Monument, museum and bell tower
Situated at the western end of Hart House and standing 43.5 metres (143 feet) tall, the Soldiers’ Tower is a memorial to the 628 members of the University of Toronto who gave their lives while on active service in 1914 to 1918 and to the 557 men and women lost from 1939 to 1945.
It was built in 1923 to 1924 using $397,141 raised by the University of Toronto Alumni Association to build a war memorial and establish scholarships in memory of those students, faculty, staff and alumni who served in the Great War. The initial cost of the Tower and memorial screen, the clock and the carillon was $252,500. The interest on the surplus is still in use today for War Memorial Scholarships and for Tower expenses.
The Tower exterior
Accessible to the public year-round.
Carved in stone on the memorial screen are the ranks, names and units of those lost to the university in the First World War.
The two walls of the archway record the service of the men and women lost in the Second World War.
GARDEN OF REMEMBRANCE
The garden behind the memorial screen provides a place for quiet reflection.
The Tower interior
Stained glass windows, paintings, inscriptions and artifacts commemorate those who served and those who fell in the two World Wars.
Please note: The Soldiers’ Tower is a heritage building, the interior of which is not accessible to persons with certain disabilities. The stairwell to the Memorial Room is equipped with a stairlift. If you have a disability requiring accommodation we request that you contact us in advance so we can provide more detail and make your visit as accessible as possible.
STAIRCASE OF HONOUR
Eight stained glass windows commissioned by the Soldiers’ Tower Committee in 2005 honour Canadian forces in action during wartime. The men and women depicted have the rank of private or equivalent.
Shown here: (left) a radio operator at work in the Royal Canadian Air Force (Women's Division); (centre) a private soldier pays tribute to the fallen, who are portrayed in ghostly images, at the Vimy Memorial ( gift of Major Roy B. Oglesby); (right), a member of the Canadian Women's Army Corps sits at the wheel of a vehicle (gift of Major General Bruce Jarvis Legge, 4T1).
This beautiful stained glass window was commissioned for the Soldiers’ Tower and dedicated on November 6, 1995. Designed and built from hand-blown antique glass by The Russell C. Goodman Stained Glass Studio, of Parry Sound, its symbolism is based, in part, on John McCrae’s poem In Flanders Fields.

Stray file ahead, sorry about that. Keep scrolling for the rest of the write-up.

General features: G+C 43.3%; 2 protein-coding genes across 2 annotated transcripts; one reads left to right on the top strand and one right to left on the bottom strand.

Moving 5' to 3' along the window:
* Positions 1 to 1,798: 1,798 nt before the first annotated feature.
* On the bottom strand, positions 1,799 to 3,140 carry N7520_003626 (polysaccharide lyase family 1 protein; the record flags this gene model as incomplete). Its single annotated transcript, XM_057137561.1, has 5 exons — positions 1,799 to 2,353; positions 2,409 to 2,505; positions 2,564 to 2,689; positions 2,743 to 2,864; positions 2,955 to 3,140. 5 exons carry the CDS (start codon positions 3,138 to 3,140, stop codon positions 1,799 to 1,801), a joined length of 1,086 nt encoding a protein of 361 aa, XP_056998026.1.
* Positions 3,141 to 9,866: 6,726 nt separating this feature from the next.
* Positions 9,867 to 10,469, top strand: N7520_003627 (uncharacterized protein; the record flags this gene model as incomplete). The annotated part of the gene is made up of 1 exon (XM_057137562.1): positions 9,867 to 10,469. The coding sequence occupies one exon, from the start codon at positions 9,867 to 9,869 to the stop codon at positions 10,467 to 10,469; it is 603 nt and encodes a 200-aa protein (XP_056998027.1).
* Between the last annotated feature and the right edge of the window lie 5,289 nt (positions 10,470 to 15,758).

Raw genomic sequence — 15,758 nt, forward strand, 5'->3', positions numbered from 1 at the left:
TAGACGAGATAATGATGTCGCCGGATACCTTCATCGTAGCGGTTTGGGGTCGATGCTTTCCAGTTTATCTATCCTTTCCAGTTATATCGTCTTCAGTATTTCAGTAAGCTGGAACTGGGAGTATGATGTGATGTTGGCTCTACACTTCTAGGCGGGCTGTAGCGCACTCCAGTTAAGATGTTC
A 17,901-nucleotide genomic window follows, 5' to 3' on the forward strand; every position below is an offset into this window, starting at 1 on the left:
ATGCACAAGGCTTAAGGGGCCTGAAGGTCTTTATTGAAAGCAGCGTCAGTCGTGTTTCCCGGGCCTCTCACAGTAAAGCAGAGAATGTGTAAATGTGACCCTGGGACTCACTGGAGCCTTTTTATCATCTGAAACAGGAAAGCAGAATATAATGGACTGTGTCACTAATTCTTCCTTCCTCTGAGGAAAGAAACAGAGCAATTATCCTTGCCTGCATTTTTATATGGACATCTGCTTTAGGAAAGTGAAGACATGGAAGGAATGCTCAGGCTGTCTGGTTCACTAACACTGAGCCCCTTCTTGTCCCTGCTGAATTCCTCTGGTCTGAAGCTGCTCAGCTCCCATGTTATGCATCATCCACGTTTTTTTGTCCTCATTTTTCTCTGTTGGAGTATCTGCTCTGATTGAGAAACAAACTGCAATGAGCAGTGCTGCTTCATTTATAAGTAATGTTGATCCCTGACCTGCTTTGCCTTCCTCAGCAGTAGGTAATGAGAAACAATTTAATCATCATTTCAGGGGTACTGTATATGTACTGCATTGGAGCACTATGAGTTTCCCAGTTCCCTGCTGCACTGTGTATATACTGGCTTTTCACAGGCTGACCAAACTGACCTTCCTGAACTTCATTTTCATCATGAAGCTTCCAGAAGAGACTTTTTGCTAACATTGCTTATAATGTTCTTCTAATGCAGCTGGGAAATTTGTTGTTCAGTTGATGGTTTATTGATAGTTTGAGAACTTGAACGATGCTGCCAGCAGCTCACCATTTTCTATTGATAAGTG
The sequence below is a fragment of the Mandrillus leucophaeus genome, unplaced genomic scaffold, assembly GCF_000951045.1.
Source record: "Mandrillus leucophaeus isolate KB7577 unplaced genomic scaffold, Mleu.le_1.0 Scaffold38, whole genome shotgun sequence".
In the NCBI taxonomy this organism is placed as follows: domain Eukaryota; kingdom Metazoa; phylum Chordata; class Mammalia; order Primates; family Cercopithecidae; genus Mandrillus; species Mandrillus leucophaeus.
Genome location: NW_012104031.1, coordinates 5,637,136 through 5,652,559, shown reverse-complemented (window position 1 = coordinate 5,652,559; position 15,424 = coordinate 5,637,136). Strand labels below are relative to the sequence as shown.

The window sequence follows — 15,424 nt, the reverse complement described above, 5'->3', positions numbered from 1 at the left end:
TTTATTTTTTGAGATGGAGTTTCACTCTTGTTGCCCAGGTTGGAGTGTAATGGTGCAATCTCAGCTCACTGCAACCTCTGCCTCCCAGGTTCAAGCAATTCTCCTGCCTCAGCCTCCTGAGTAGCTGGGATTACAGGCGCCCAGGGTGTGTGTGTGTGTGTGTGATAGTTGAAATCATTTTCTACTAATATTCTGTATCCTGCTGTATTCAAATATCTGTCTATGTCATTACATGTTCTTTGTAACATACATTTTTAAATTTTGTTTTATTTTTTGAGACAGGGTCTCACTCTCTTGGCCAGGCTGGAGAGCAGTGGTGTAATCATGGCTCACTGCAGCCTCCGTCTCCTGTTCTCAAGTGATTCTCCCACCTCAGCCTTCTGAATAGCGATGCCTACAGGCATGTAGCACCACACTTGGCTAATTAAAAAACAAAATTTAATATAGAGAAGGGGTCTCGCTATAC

The victory torch in the centre stands for the attainment of peace and of hope. The maple leaf, rising above, represents the emergence of Canada as a nation devoted to freedom, understanding and world peace. The poppies at the foot of the crosses invoke remembrance. The four lower panels depict a sailor, a soldier, an airman, and a nursing sister representing the women of all three services.
Resting on a metal pedestal in the centre of the Memorial Room is the University of Toronto Roll of Service 1914-1918 and the Memorial Book for 1939-1945, which list those who perished in service to their country. The 1914-1918 Roll of Service also contains records of those who returned safely. It contains more than 6,000 names.
Portraits of some illustrious graduates of this university are on display: Lt.-Col. John McCrae, who wrote In Flanders Fields; Major Thain MacDowell, VC, DSO, who earned the Victoria Cross in the battle of Vimy Ridge; Major Fred Tilston, VC, awarded the Victoria Cross for his efforts in Hochwald Forest (Germany), 1945; and the co-discoverers of insulin, Sir Frederick Banting and Charles Best. Both served in the Canadian Army in the First World War and contributed medical expertise in the second.
INSCRIPTIONS TO CARILLON BELLS
The original 23 carillon bells were donated by U of T alumni and dedicated to members of the University who fell in the First World War. The dedicatory inscriptions are carved into the walls of the Memorial Room.
The Memorial Room includes a collection of medals, photographs, flags and colours. These artifacts honour the memory and wartime service of the University’s students, faculty and staff who fought to preserve our liberties and democracy.
The clock was purchased in 1927, by the University of Toronto Alumni Association, from the British firm Gillett and Johnston, together with the original 23 bells of the carillon.